Research: Program Evaluations

  • Early Childhood Projects
  • Court Appointed Special Advocate Program

    Weisz, V & Thai, N. (under revision). The Court-Appointed Special Advocate (CASA) Program: Bringing information to child abuse and neglect cases. Child Maltreatment

    The Court-Appointed Special Advocate (CASA) Program has been rapidly expanding in its twenty five year history although there has been little sound empirical data assessing its value. The present study compared 21 judicial hearings regarding children who had a CASA with 20 hearings for children who were on a waiting list for a CASA. Judges, CASAs, and attorney guardians ad litem provided the data for the study. The findings indicated that CASA involvement improves the breadth and quality of information provided to the courts. Unfortunately, CASA involvement also appears to decrease the involvement of the guardian ad litem.

  • Teen court evaluation with a therapeutic jurisprudential perspective

    Weisz, V., Lott, R., & Thai, N. (2002). A Teen court evaluation with a therapeutic jurisprudence perspective. Behavioral Sciences and the Law, 20, 381-392.

    Teen court defendants were assessed on several attitudinal measures when they entered and when they completed their teen court program. Teen court volunteers and high school civics students in a control group were assessed on the same measures at two points in time that approximated the length of teen court involvement for defendants. Re-offense rates for defendants were assessed. In addition, defendants and their parents completed satisfaction surveys. The teen court experience did not significantly impact the attitudes and beliefs of either the defendants or the volunteers. The re-offense rate for defendants was 13% which is similar to other teen court programs and less than the re-offense rate for the general diversion program in the county that was the target of the study. Since this teen court selected youth with the least serious delinquency activity (primarily shoplifting) conclusions about the program's effectiveness in reducing further offending cannot be made. Defendants and their parents reported high levels of satisfaction with their teen court experience but defendants became more alienated from institutional authority. This study did not support the teen court experience as having a generally beneficial impact on defendants or volunteers that would be expected from a therapeutic jurisprudence perspective.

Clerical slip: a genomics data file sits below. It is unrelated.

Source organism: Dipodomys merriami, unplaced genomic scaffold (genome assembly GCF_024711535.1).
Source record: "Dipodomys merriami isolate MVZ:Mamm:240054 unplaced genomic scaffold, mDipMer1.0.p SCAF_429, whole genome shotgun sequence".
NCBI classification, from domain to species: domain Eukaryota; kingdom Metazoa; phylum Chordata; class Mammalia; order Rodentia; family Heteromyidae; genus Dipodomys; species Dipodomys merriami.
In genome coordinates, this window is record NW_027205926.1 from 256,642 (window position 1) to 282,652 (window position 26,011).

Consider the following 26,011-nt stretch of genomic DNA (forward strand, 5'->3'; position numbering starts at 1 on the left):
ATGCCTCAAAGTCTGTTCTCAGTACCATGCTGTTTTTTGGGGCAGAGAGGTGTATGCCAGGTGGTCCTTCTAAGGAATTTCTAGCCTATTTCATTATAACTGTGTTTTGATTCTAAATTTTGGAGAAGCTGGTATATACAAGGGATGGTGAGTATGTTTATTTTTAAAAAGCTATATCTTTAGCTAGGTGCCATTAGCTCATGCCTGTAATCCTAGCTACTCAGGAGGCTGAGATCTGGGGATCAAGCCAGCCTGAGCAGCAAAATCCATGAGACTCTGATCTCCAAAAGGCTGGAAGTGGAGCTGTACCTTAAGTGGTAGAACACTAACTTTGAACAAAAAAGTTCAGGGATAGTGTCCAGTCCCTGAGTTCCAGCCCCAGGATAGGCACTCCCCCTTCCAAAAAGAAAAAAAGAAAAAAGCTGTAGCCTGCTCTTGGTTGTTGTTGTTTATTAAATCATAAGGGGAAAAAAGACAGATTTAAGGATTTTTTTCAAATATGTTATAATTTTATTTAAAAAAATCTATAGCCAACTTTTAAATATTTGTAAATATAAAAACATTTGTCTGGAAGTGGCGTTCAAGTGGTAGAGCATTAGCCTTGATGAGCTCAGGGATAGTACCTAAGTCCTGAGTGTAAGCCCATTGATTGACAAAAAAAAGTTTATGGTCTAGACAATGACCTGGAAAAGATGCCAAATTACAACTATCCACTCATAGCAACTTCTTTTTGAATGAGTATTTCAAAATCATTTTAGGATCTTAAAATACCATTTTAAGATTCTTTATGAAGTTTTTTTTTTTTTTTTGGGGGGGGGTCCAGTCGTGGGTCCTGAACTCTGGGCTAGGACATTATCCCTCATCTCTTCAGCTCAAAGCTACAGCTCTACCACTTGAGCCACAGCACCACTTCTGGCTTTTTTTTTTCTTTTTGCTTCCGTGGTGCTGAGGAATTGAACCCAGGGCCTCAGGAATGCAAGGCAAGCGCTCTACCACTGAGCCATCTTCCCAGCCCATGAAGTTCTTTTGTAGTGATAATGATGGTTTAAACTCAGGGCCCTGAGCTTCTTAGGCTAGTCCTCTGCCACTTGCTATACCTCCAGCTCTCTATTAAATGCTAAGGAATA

• Georgia Abstinence Education Initiative Evaluation

    In 1996 Congress provided funding to states, as part of the welfare reform legislation, to support sexual abstinence education programs. The Center contracted with the State of Georgia to conduct the evaluation of their state initiative. Outcome and process monitoring data have been collected from an array of abstinence education programs, beginning in 1998. These programs will be followed through FY2003, with reports released at that time.

    The evaluation director, Brian Wilcox, is also serving on the technical advisory board to the National Abstinence Education Evaluation being conducted by Mathematica Policy Research, Inc.

  • Lincoln Action Program

    CCFL is presently involved in a multi-year evaluation of the Lincoln Action Program Early Head Start, a program designed to serve high-risk, low-income pregnant women, infants and toddlers up to 36 months through home- and center-based child development services. Under the direction of Helen Raikes, Ph.D., the evaluation involves assessing child cognitive development at 24 and 36 months, measuring maternal mental health characteristics such as parenting stress and depression, assessing the quality of child care received by Early Head Start children, and tracking and evaluating internal program changes. Recent research activity includes work on the role of family risk and depression in program engagement, determinants of parenting stress, and the quality of mother-child relationships among Early Head Start families.

  • Operation Job Success

    Evaluation of the Lincoln Action Program's Operation Job Success Grant. Job Success is a Job Opportunities for Low Income Individuals project designed to increase participants' economic self-sufficiency through the creation of micro enterprise ventures. Funding for the project and evaluation is the through the U.S. Department of Health and Human Services, Office of Community Services.

Program evaluation picture.